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Grinding Out Supply Chain Talent: an Epic Challenge

Feb. 24, 2014
EPIC is both an acronym and a description of a supply chain professional's scope: Economics, Politics, Infrastructure and Competence.

The supply chain talent challenge weighs heavily on the minds of supply chain professionals. That was a key finding of MH&L’s annual salary survey both last year and this year. And as you’ll see in this year’s analysis by Dave Blanchard, respondents added another equally challenging constraint: our present government—along with the uncertain economy it has wrought, its burdensome regulations, unclear policies and failure to keep us competitive in global markets. 

These things make the job of supply chain manager that much more difficult. In fact it has some thinking that supply chain management is becoming too complicated a task to be handled by the current crop of business school graduates.  A new book about this challenge, "Global Supply Chains," characterizes it as EPIC. That’s actually both an adjective and an acronym invented by the authors (Mandyam M. Srinivasan, Theodore P. Stank, and Kenneth J. Petersen, all Ph.D. professors at the University of Tennessee, Knoxville, and Philippe-Pierre Dornier, Ph.D. professor of operations management at ESSEC Business School in Paris, France). They put this label on a supply chain framework encompassing Economy, Politics, Infrastructure and Competence. They use this framework to evaluate Global Supply Chains region by region. That’s something supply chain managers must be able to do in today’s world, they say.

“Managing a complex global supply chain requires the manager to recognize and assess the quantitative factors that can affect decisions on procurement, manufacturing, warehousing, logistics, distribution and sales,” they write. “The EPIC structure assesses the maturity level of geographic regions around the world …with respect to their supply chain activities.”

The authors conclude that supply chain managers will have to learn to deal with regional “pods” of demand, and that these managers will need access to information to help them coordinate multiple inputs and outputs among various enterprises spread across several countries –then learn how to mitigate the effects of time delays and cost distortions as well. Complicated? No more complicated than a pasta machine. The authors do a nice job of summarizing this challenge, comparing it to the form and function of a spaghetti maker, where how well it produces product depends on both how well the machine is designed (economy and infrastructure) as well as how competently the machine is used (as determined by politics and operator competence).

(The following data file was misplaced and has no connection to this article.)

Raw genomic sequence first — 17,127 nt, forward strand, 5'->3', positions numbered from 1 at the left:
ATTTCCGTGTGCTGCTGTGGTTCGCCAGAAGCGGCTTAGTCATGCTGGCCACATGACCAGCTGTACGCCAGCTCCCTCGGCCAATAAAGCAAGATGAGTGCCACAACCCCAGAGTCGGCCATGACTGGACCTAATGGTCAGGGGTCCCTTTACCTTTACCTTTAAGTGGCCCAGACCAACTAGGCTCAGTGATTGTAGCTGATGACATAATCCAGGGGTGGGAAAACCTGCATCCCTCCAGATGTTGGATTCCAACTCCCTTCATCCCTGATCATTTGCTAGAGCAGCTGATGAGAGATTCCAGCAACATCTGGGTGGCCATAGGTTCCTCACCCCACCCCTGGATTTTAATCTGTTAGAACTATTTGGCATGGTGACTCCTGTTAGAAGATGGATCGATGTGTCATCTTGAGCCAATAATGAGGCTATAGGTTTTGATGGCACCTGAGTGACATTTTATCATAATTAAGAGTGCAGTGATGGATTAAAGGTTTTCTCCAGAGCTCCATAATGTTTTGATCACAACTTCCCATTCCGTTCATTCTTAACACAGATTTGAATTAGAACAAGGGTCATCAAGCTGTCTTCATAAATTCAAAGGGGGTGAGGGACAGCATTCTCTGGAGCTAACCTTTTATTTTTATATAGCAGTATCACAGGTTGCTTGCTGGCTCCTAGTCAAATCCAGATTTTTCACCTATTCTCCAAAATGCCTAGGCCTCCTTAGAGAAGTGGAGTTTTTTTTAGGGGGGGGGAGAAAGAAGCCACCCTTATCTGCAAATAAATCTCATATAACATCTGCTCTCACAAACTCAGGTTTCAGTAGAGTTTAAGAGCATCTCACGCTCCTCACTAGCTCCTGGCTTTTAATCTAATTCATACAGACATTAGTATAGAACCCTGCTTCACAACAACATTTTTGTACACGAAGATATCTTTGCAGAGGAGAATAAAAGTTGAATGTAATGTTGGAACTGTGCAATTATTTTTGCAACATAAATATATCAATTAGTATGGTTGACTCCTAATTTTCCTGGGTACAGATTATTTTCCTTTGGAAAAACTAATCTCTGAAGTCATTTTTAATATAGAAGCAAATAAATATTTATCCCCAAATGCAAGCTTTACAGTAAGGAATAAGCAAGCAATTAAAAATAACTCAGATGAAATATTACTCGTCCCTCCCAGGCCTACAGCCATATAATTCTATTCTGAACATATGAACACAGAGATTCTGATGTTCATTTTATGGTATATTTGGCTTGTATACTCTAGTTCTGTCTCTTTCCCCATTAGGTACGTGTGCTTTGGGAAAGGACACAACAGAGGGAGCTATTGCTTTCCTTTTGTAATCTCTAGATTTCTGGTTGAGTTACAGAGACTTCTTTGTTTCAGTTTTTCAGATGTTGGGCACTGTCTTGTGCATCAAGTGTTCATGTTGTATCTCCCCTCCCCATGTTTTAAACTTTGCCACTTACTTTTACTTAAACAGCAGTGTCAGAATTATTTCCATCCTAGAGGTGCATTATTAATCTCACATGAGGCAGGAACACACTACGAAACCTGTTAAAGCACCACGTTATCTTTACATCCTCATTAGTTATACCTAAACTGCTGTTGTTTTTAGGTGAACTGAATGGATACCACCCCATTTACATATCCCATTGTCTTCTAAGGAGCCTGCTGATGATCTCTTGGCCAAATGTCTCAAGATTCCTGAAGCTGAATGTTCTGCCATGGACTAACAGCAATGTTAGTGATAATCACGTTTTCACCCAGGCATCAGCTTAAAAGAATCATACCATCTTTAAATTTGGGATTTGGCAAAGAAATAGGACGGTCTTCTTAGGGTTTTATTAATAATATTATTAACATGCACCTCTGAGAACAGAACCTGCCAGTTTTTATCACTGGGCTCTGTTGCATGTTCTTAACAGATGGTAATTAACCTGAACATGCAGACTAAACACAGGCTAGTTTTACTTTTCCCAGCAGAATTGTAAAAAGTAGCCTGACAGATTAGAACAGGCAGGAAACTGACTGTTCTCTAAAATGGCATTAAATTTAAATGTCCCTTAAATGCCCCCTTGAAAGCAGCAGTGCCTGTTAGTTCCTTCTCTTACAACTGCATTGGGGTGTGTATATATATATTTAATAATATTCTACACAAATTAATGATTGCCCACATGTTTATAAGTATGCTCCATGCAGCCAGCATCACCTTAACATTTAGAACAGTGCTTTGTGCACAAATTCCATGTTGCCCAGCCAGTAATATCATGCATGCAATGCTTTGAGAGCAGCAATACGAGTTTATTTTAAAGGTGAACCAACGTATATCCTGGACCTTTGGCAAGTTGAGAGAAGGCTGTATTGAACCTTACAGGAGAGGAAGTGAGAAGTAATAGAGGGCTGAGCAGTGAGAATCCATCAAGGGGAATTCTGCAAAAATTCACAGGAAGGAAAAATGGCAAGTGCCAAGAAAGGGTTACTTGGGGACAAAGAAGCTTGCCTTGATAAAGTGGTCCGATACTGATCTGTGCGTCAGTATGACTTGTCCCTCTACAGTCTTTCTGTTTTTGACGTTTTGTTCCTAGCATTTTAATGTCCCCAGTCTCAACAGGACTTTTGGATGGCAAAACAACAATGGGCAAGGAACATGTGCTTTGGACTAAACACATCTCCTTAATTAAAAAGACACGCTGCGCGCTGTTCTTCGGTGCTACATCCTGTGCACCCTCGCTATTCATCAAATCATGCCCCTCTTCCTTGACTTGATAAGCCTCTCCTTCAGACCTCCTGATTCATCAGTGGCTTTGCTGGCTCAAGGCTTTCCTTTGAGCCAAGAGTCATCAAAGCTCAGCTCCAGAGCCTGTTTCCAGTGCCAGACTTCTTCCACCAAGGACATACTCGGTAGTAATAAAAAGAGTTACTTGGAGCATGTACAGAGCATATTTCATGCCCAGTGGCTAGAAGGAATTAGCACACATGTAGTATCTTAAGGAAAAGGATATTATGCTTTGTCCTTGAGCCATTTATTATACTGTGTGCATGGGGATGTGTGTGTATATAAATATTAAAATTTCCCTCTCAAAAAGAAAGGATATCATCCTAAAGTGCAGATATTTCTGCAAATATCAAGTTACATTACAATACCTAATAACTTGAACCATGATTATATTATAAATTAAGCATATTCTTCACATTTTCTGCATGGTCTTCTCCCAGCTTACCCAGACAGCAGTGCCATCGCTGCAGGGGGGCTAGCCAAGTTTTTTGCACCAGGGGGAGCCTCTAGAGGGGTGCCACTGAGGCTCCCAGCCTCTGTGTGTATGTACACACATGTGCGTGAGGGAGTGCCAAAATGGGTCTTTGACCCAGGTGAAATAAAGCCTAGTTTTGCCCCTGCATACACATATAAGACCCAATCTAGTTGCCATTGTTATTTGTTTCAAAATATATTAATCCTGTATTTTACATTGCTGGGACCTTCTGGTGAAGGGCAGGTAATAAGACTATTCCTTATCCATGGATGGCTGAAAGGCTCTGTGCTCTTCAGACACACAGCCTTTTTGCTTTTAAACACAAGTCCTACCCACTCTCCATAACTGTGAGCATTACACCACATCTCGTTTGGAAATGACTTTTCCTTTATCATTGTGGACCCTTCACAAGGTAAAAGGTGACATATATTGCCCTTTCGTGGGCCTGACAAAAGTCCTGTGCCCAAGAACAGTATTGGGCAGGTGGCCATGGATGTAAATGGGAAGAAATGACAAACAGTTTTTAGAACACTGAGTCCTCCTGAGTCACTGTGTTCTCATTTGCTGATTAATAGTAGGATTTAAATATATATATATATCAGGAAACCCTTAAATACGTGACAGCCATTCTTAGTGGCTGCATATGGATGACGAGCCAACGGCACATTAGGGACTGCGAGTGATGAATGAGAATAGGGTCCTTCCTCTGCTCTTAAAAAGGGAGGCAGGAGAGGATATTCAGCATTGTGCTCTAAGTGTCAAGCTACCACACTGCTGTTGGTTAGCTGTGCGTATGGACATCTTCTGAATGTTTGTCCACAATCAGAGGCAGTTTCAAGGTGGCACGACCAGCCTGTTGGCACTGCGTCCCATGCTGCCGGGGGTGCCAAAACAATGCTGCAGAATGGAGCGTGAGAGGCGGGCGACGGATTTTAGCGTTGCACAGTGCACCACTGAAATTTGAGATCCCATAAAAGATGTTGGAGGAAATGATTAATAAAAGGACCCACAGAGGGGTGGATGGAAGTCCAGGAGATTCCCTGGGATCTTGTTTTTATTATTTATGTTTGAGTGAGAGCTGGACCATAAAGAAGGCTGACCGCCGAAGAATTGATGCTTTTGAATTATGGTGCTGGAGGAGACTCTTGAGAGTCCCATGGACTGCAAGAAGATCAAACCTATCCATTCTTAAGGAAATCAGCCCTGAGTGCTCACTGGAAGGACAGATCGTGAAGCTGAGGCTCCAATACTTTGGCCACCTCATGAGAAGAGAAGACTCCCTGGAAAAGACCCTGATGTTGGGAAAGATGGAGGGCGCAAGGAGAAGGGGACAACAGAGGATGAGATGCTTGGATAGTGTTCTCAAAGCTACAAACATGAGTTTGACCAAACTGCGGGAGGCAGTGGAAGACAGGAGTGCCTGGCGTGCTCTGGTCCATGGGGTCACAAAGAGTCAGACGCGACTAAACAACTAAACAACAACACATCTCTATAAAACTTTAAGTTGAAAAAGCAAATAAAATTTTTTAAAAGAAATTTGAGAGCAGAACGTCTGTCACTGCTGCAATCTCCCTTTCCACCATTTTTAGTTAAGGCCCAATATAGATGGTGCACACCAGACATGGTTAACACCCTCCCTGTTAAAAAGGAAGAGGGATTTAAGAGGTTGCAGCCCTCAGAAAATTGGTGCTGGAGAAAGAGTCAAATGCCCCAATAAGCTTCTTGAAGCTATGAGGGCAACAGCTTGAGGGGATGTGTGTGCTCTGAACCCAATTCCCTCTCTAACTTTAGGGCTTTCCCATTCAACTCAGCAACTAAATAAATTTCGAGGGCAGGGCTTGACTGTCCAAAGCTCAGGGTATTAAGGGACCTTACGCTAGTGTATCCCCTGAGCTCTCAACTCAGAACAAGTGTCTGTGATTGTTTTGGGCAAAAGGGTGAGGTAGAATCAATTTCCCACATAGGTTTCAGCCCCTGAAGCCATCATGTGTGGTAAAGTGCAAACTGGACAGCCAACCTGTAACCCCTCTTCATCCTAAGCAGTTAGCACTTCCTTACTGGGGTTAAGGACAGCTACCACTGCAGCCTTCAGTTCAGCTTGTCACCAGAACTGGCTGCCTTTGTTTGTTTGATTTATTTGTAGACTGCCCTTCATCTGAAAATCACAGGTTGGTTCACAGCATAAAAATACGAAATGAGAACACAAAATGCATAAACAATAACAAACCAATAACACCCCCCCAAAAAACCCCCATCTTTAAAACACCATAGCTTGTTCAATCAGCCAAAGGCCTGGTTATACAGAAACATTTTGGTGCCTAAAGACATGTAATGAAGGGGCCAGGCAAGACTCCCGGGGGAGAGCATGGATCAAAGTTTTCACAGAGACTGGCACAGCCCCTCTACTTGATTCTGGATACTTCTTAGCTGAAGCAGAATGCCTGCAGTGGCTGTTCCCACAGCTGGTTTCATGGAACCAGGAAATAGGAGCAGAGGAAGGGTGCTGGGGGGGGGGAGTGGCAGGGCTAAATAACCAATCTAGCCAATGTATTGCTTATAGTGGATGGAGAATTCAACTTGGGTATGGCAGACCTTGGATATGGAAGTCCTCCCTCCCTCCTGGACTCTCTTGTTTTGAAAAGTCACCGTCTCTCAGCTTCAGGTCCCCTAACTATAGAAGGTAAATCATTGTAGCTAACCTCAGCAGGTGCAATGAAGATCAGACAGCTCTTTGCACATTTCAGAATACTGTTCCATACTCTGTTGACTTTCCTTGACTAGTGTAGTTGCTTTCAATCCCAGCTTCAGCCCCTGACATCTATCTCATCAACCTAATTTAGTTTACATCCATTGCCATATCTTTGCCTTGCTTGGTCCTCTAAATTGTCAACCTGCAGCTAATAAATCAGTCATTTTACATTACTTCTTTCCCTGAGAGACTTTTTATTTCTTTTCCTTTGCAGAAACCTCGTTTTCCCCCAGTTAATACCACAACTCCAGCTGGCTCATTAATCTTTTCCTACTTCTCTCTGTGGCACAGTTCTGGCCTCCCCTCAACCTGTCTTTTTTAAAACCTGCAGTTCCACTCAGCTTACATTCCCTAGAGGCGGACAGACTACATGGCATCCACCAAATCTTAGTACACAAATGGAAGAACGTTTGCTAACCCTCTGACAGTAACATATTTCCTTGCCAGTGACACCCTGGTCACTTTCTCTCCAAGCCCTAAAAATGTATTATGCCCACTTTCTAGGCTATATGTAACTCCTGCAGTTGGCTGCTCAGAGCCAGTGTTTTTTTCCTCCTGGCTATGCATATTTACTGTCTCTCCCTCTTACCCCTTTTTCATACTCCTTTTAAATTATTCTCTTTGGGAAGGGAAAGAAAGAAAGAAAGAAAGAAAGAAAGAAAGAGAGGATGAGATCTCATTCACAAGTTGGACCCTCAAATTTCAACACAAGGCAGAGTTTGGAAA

So, in this light, are our educational institutions producing master chefs who’ll be able to use the tools with which they’re equipped to grind out the gross national products of their countries to their citizens? Depends on their ability to process the raw materials—and that’s raw data. Some would argue that what we need to graduate are not supply chain majors but data science majors. I read an article in the Cleveland Plain Dealer a couple weeks ago that that’s just what Robert Herbold envisions. He himself is the product of 26 years at Procter & Gamble and then seven at Microsoft, eventually becoming its chief operating officer. Herbold has committed $2.6 million to endow the Robert J. Herbold Professor of Informatics and Analytics at the Case Western Reserve University School of Engineering.

“The unprecedented amount of information available today demands far more sophisticated approaches to analysis and execution,” he said. “Those who understand how data works and what it can yield will carry enormous advantage in the new economy.”

Maybe our academic institutions are wising up about their approach to supply chain management. They’re realizing it requires a kind of supply chain management of their own. That’s why the faculties of various disciplines at CWRU are cooperating to create a data sciences program combining coursework in advanced mathematics, statistics and computer programming with study of how those data are applied in disciplines such as energy, health and manufacturing.

Sounds like the blueprint for a great pasta maker. Let’s see if academia can master the art of grinding out the mass and quality of talent necessary to satisfy the world’s many market appetites.

(View a slideshow of the data tables from MH&L's 2014 Salary Survey by clicking HERE.)

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